Dictionary.com on Tuesday announced that it has updated more than 15,000 entries on its central site, including capitalizing Black in reference to people, replacing references to “homosexual” and more.
The changes represent the site's biggest update ever, including 650 new entries for words, 2,100 new definitions, 1,200 new etymologies, 1,700 new pronunciations and more than 11,000 revised definitions.
A Tuesday statement from the site said that “capitalizing Black confers the due dignity to the shared identity, culture, and history of Black people. It also aligns with the practice of using initial capital letters for many other ethnic groups and national identities, e.g., Hispanic.”
Dictionary.com called the move “major — and extremely rare” in the “dictionary world.”
The statement added that the site developed an entirely new entry for Black in reference to people to separate its meaning from other uses of black “whose dozens of definitions range from senses extending from a core meaning of darkness, to related senses involving dirt, and even metaphorical uses involving evildoing.”
“Dictionaries are not merely a linguistic exercise or academic enterprise. What are the effects of Black, referring to human beings, being grouped together with black, which can mean, among other things, 'wicked'? The effects are social. They are psychological. They are personal. How words are entered into the dictionary—especially words concerning our personal identities—have real effects on real people in the real world,” the Tuesday statement said.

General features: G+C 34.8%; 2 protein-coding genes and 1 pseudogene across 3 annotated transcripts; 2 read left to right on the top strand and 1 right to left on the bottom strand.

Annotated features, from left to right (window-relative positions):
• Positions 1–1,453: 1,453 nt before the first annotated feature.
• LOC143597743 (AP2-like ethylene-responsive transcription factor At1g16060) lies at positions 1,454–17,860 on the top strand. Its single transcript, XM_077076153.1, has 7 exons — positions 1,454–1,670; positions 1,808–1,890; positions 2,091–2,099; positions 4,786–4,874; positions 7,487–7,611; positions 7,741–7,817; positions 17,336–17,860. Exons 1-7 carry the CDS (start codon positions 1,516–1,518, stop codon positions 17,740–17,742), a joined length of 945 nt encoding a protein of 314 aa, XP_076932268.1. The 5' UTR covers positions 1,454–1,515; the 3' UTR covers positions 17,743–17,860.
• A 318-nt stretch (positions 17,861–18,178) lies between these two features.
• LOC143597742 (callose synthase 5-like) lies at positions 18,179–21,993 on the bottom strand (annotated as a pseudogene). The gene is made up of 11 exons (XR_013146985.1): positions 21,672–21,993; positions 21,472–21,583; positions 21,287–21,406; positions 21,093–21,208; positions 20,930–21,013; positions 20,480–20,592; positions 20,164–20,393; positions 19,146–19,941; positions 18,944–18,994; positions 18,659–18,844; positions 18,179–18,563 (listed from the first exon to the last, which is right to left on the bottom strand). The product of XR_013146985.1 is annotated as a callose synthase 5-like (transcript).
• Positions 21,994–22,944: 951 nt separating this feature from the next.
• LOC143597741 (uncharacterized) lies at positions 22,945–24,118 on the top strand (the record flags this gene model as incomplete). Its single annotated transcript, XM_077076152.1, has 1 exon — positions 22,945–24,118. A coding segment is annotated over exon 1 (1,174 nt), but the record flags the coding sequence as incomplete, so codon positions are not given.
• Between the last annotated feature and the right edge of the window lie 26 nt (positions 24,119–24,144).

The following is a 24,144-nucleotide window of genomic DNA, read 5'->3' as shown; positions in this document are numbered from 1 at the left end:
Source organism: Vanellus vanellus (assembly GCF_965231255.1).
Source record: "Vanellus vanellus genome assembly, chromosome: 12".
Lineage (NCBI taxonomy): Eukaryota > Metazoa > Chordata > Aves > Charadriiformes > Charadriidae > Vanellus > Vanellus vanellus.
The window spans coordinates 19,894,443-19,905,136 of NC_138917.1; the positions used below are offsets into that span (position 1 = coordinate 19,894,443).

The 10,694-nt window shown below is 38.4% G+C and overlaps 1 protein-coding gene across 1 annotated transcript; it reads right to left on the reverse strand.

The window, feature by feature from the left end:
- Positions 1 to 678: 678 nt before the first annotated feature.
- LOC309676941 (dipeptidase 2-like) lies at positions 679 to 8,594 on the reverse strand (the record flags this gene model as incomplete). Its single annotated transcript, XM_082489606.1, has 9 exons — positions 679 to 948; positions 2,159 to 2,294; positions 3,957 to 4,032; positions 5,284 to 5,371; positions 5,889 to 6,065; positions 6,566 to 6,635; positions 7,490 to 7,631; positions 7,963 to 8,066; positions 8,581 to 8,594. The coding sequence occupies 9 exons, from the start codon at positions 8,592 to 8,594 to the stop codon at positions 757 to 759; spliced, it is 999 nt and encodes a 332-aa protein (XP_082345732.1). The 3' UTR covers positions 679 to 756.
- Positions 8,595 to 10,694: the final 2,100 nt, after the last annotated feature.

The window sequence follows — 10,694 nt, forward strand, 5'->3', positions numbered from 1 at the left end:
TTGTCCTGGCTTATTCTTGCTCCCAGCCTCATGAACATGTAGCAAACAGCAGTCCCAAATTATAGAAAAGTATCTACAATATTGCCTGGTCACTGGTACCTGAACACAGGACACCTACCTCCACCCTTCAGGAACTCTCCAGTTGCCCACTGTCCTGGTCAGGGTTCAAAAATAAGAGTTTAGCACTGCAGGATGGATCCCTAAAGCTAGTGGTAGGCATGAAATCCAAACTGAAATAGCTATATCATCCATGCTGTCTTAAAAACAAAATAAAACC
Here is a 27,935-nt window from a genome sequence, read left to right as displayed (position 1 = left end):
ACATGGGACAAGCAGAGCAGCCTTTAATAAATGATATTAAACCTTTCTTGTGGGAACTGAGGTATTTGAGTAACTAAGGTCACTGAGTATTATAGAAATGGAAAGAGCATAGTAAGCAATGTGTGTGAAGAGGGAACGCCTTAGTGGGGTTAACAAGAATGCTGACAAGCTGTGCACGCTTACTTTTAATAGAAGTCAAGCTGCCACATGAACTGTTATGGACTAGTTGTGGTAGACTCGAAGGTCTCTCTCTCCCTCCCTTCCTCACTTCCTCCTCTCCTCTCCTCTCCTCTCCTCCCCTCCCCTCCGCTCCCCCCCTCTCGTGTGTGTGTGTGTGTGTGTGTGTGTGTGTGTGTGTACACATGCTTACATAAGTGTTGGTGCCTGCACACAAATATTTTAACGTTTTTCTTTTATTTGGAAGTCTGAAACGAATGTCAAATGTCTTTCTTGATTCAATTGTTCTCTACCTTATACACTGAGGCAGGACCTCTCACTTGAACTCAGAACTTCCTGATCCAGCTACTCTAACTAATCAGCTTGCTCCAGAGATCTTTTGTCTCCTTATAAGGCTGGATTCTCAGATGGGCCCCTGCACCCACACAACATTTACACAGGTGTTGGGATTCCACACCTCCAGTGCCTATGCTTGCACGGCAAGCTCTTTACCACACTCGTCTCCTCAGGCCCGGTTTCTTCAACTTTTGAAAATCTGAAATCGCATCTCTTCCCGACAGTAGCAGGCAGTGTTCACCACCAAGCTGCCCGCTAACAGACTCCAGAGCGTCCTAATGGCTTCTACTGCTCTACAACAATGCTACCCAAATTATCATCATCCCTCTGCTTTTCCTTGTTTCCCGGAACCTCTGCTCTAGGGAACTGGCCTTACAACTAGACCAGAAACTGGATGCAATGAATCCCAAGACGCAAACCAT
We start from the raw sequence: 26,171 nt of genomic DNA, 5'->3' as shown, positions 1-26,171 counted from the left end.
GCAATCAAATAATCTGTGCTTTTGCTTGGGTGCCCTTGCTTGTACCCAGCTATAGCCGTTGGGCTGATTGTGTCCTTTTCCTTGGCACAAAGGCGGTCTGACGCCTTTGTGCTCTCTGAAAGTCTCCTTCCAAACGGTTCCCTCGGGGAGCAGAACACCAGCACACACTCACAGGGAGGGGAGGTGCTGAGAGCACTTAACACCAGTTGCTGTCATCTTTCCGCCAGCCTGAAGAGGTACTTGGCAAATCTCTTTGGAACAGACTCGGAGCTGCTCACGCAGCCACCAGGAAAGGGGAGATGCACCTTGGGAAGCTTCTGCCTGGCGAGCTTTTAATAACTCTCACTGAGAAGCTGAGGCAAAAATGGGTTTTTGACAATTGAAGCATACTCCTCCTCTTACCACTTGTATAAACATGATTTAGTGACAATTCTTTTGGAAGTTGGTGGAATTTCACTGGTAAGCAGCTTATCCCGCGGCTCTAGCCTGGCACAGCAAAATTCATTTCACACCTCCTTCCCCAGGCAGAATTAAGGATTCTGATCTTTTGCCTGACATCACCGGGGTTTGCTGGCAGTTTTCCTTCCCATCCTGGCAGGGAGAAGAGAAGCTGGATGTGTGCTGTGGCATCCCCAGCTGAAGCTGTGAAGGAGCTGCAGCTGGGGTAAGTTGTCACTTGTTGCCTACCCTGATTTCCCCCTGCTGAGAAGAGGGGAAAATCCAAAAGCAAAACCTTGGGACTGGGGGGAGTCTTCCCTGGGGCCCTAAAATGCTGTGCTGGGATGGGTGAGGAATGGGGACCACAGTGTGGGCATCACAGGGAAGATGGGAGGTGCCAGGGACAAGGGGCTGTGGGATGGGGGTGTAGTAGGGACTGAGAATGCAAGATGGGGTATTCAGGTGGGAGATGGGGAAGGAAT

Dictionary.com also replaced references to the word “homosexual,” such as using “gay, gay man, or gay woman.” It has replaced references to “homosexuality” with “gay sexual orientation.”
The site also updated its definitions of words that use the "-sexual" suffix, such as bisexual or pansexual. Previously, its definitions used the phrasing “romantically or sexually attracted to,” but, under the new changes, it will now use “romantically, emotionally, or sexually attracted to.”
“Not only do these revisions help eliminate heterosexual bias in language, they also help better convey the diversity and richness of—and take Pride with a capital P in—human sexual experience and identity,” the site said.
The site also updated entries on mental health, including replacing all instances of “commit suicide” with “die by suicide” or “end one’s life,” explaining that the language is “preferred by mental health professionals and suicide prevention specialists.”
“The moralistic verb commit is associated with crime (in the justice system) and sin (in religion), deepening the emotional pain surrounding this sensitive but important subject—and thickening the barriers to talking openly about it,” the Tuesday statement said.
The site has also removed uses of the word “addict” as a noun, instead referencing “a person addicted to” or a “habitual user of,” stating that “these changes foreground the fact that people who have addictions are human beings, first and foremost.”
“Referring to people with addictions as addicts or alcoholics reduces them to a label—and one long connoting moral failure and weakness of character—and defines them by only a single aspect of their complex humanity,” the statement said.
The site also added a slate of changes surrounding emotional support, comfort, service and other health and assistance uses for animals.
And it added slang words such as “GOAT" and "janky," as well as movement names like “MeToo.”